The stress on language study is obvious. This emphasis is in keeping with the concern of the college and of the church body that sponsors it, namely, to base its theology on a direct study of the Scriptures in the original Greek and Hebrew, rather than to depend upon secondary materials for that foundation. The emphasis on Latin and German demonstrates a concern for the theological literature of the Reformation, which was issued in those languages. Latin also serves as an introduction to language study in general. Every Northwestern College graduate is a language major.

Buildings—All except one of the campus buildings have been erected since 1950. The only structure that is more than 25 years old is the Music-Auditorium, which was built in 1912 as a gymnasium. It served as a gymnasium until 1971, when a new physical education building was erected. Since then the ground floor has been remodeled to provide facilities for the music department. Plans are now underway to renovate the main floor of the building to serve the school and the community more conveniently as an auditorium.

Not that the gymnasium hadn’t served as an auditorium in the past. Many school function – concerts, recitals, plays, opening exercises, graduation exercises – were held there. Artists of national and international repute performed on the temporary stage that sometimes has to be set up between basketball games (The present stage was added in 1950)….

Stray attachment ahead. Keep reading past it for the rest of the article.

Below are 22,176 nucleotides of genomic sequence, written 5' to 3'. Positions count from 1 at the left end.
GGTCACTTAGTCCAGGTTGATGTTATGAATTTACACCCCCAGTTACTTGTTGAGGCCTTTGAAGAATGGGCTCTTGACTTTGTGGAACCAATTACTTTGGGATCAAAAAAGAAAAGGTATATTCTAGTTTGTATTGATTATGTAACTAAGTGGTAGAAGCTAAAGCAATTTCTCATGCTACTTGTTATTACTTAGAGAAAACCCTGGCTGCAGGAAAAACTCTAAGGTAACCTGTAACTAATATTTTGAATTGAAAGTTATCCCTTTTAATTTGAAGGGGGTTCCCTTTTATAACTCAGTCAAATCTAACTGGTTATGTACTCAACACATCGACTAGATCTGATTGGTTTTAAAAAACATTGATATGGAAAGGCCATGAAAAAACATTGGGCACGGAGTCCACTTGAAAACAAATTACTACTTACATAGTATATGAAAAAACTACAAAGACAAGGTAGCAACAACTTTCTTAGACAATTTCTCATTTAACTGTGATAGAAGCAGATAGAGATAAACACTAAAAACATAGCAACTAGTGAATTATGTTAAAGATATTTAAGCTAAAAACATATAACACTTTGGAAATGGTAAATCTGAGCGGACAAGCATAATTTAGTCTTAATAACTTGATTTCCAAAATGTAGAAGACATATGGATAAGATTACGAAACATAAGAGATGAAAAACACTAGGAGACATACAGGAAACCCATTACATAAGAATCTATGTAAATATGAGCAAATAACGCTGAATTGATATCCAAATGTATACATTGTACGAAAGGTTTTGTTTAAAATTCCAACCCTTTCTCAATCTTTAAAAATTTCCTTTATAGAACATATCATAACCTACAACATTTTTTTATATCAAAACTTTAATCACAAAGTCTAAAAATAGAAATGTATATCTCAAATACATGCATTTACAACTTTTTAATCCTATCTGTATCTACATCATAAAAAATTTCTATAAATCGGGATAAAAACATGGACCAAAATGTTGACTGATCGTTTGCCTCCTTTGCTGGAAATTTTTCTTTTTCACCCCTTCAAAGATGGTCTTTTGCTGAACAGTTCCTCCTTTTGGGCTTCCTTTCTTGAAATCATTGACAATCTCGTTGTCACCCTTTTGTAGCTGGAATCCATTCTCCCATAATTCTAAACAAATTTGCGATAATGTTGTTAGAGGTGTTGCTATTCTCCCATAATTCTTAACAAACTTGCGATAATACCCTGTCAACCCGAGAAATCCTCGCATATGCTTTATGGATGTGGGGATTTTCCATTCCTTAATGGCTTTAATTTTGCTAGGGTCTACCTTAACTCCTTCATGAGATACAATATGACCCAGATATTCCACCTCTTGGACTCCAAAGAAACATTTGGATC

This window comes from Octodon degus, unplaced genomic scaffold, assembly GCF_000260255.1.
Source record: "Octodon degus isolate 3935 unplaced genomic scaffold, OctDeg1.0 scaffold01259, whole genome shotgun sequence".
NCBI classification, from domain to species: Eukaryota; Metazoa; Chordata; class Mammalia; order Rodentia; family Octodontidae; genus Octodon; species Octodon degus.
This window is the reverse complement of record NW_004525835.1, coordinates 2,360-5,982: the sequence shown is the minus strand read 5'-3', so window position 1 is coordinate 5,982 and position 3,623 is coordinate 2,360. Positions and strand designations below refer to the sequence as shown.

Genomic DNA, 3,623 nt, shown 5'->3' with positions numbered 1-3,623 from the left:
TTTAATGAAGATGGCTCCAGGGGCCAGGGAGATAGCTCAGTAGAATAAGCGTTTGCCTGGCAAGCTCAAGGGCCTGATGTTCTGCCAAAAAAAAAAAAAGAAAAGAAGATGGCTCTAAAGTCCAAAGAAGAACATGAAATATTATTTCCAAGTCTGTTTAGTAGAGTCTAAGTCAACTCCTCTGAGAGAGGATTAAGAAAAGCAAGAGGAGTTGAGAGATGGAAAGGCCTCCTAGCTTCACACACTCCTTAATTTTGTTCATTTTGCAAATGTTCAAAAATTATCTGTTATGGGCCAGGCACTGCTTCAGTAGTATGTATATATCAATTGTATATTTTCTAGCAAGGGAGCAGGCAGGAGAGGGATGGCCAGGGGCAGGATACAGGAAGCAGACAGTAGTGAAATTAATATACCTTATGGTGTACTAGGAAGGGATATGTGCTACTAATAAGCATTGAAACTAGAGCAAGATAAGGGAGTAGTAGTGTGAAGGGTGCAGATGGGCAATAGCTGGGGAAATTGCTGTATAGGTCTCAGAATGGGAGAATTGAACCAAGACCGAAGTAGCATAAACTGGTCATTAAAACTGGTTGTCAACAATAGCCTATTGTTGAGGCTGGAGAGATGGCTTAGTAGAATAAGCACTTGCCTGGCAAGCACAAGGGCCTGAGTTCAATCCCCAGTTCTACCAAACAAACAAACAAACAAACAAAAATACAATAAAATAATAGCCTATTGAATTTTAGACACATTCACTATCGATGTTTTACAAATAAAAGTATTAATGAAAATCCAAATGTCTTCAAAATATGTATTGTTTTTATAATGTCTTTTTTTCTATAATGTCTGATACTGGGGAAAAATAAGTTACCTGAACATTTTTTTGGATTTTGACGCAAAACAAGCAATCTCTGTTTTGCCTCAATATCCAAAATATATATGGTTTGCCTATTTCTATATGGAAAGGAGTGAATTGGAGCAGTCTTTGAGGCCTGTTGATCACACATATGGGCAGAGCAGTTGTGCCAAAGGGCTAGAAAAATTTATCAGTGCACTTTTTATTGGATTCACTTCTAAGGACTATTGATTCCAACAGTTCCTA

New Dormitories—Not all of the buildings on the campus are as multi-purpose as this one has been. There are two new dormitories for college men (Wittenberg and Wartburg Halls)…Classes are held in the Chapel-Arts Building, the Library-Science Building, and in the Music-Auditorium. Food service is provided in the cafeteria. The west wing of this building also houses the administration offices.

The campus covers nearly 40 acres. In addition to the institutional buildings in the college park, there are 14 faculty residences on the premises. A football field, baseball field, tennis courts, and a general practice field occupy the north half of the campus.

Athletic Program—The athletic program offers, in addition to the standard football-basketball-baseball sequence, such sports as soccer, tennis, golf, wrestling, track, cross country, bowling, softball, plus a well organized physical education program that also includes archery, flag football, volleyball, gymnastics, tumbling, and paddle ball. Even the most versatile athlete and the most rabid physical culture enthusiast will not be able to do justice to the wide variety of activities supervised by Lloyd Thompson, the school’s athletic director. For those who want to watch their bulging muscles develop, there is even a mirrored and carpeted weight room.